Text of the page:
President Donald Trump announced on Friday he will ban Chinese-owned social media app TikTok from operating in the United States.
Trump said the popular video-sharing platform could be barred as soon as Saturday by executive order or through use of emergency economic powers.
‘As far as TikTok is concerned, we’re banning them from the United States’ he told reporters on Air Force One as he returned from Florida.
‘Well, I have that authority. I can do it with an executive order or that [emergency economic powers].’
The president also made clear he did not support an American company to purchase TikTok’s U.S. operations after an earlier report claimed Microsoft was ‘in talks’ to acquire the platform.
Sources told The New York Times on Friday that a deal was in the works, but it was unclear where the two firms stood.
At the same time, reports had claimed Trump was planning to order TikTok’s Chinese parent company, ByteDance to give up ownership of the platform.
Sources familiar with the matter told Reuters the White House, ByteDance and potential buyers of TikTok, including Microsoft failed to produce a deal that would result in the Chinese company shedding the app’s U.S. operations.
The talks are expected to continue in the coming days.
While Microsoft already owns professional social media network LinkedIn, it would face fewer regulatory hurdles in acquiring TikTok than its more direct competitors, such as FaceBook Inc, one of the sources said.
But ByteDance’s valuation expectations for TikTok of more than $50billion, and its insistence on retaining a minority stake in the app complicated deal talks, another source said.
‘Not the deal that you have been hearing about, that they are going to buy and sell… and Microsoft and another one. We are not an M&A (mergers and acquisitions) country,’ Trump said.
TikTok, which has some 800 million users around the globe, has raised concern among worldwide and U.S. officials for its potential threat to security, along with claims that the Chinese government is using the technology to spy on citizens.
Treasury Secretary Steven Mnuchin on Wednesday said the app was being looked at by the Committee on Foreign Investment in the United States, which reviews deals by foreign acquirers for potential national security risks.
Critics have warned of the potential security threat the app could pose because of its Chinese-based parent firm, ByteDance, which has consistently denied any links to the Chinese government.
The number of American users has been estimated to be as high as 80 million a month – although because the company is not publicly traded, the estimate by outside analysts is impossible to verify.
The platform took the world by storm in 2017, which allows users to create original videos that are shared in the app for millions to see.
The move comes after Joe Biden’s presidential campaign banned staffers from using the Chinese video sharing app, citing security and privacy concerns.
In a memo on Monday, Biden’s general counsel, Dana Remus, ordered staff members to delete TikTok from both their personal and work phones, and to ‘refrain from downloading and using TikTok,’ according to Bloomberg.
The memo also bans staff from trading individual stocks without approval from the campaign’s general counsel, an unusual step for a presidential campaign.
Earlier this week TikTok pushed back at what it called ‘maligning attacks’ that call attention to the video app’s Chinese connections – a coded reference to the inquiry, and also to what its claims are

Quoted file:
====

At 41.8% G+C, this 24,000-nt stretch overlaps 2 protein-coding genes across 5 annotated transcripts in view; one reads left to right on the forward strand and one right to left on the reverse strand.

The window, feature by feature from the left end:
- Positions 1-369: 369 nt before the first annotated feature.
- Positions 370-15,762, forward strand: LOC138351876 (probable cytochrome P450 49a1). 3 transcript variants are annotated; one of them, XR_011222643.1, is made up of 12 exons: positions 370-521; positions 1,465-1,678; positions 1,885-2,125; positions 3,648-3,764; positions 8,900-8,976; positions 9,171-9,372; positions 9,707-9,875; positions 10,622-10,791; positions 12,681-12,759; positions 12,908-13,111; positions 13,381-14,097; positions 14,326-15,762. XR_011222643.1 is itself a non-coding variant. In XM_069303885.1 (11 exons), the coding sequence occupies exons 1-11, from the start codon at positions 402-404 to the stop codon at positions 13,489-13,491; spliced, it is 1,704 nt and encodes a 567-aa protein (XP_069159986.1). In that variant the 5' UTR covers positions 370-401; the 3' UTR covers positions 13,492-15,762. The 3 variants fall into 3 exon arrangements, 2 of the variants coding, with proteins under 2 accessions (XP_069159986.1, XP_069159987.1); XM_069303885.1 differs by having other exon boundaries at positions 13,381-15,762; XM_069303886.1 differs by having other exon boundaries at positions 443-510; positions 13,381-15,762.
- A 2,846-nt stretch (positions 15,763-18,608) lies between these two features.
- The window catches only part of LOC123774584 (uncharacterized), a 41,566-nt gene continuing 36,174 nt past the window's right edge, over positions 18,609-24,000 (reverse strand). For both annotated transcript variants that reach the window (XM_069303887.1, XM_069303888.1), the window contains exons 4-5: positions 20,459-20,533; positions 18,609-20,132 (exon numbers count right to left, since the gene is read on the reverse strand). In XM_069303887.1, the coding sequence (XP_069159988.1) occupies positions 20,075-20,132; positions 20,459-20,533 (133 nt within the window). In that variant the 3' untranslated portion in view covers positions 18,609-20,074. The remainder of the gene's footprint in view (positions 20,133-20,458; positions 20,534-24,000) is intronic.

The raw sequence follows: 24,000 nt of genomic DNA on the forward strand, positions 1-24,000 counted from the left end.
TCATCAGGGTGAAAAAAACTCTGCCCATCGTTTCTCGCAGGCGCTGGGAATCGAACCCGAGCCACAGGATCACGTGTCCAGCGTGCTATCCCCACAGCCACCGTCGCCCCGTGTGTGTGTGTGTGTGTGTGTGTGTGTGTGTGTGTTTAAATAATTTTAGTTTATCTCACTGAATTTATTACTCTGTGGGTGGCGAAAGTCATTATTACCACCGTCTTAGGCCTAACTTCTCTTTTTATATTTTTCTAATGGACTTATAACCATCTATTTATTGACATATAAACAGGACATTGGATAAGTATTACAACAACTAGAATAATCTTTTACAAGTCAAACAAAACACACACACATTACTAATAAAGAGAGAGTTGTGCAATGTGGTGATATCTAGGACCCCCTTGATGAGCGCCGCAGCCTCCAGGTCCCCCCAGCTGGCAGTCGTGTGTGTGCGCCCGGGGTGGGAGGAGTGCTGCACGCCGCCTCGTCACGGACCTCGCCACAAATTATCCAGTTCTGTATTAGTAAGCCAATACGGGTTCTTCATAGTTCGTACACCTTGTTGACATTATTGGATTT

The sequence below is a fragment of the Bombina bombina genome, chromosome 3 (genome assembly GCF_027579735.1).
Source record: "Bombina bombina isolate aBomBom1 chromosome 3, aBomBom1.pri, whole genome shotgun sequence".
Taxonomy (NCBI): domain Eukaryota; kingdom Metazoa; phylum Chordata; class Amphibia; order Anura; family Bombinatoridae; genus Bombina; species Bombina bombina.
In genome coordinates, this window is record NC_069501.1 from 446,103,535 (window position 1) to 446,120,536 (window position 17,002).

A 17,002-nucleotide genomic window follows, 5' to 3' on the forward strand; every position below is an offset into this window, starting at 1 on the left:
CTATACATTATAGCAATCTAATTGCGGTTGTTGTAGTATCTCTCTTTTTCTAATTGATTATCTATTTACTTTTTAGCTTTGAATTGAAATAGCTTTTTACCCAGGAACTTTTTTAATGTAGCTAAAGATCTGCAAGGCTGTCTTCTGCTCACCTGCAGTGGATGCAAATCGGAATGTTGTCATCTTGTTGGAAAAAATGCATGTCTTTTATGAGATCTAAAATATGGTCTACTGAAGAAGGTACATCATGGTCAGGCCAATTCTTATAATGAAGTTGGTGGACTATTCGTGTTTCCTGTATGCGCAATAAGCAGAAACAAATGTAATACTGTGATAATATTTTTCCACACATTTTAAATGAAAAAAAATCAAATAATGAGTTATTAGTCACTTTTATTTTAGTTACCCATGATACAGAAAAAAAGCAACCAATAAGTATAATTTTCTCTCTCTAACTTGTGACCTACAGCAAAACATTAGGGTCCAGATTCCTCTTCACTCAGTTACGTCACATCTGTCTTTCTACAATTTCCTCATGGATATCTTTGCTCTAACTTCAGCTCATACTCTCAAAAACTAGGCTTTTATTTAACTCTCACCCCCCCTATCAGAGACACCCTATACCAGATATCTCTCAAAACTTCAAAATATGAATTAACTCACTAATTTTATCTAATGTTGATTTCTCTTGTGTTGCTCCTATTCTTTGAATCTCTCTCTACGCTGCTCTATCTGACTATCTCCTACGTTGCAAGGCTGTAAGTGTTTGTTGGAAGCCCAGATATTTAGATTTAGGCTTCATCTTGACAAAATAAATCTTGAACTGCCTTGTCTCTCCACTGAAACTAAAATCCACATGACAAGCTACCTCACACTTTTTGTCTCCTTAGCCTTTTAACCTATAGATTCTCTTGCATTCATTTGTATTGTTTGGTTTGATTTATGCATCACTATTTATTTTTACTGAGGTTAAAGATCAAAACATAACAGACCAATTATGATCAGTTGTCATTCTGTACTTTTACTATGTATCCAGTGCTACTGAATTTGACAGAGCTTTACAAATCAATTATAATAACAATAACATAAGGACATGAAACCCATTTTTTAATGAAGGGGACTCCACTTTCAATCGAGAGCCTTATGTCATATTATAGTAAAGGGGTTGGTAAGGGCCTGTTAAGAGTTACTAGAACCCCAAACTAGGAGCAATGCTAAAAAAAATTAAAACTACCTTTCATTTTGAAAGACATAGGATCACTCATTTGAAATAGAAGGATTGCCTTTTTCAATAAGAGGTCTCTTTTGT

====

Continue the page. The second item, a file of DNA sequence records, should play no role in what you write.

TikTok CEO Kevin Mayer said the attacks were ‘disguised as patriotism and designed to put an end to our very presence in the U.S.’
‘We are not political, we do not accept political advertising and have no agenda — our only objective is to remain a vibrant, dynamic platform for everyone to enjoy,’ Mayer said.
‘TikTok has become the latest target, but we are not the enemy.’
Mayer said TikTok has established a policy on transparency and added that it would go further than others by disclosing more about its internal algorithms.
‘We believe all companies should disclose their algorithms, moderation policies, and data flows to regulators,’ he said.
TikTok faces regulatory challenges across the globe, and a potential ban by the U.S. government over suspicions that Beijing could force its Chinese owner to turn over user data being the latest threat.
‘While we do not comment on rumors or speculation, we are confident in the long-term success of TikTok,’ TikTok said in a statement.
As relations between the United States and China deteriorate over trade, Hong Kong´s autonomy, cyber security and the spread of the novel Coronavirus, TikTok has emerged as another focal in the dispute between the world´s two largest economies.
Last week, the U.S. Senate Committee on Homeland Security and Governmental Affairs unanimously passed a bill that would bar U.S. federal employees from using TikTok on government-issued devices. It will be taken up by the full Senate for a vote. The House of Representatives has already voted for a similar measure.
ByteDance has been considering a range of options for TikTok amid pressure from the United States to relinquish control of the app, which allows users to create short videos with special effects and has become wildly popular with U.S. teenagers.
ByteDance has received a proposal from some of its investors, including Sequoia and General Atlantic, to transfer majority ownership of TikTok to them, Reuters reported on Wednesday. The proposal values TikTok at about $50 billion, but some ByteDance executives believe the app is worth more than that.
ByteDance has also fielded acquisition interest in TikTok from other companies and investment firms, Reuters has reported.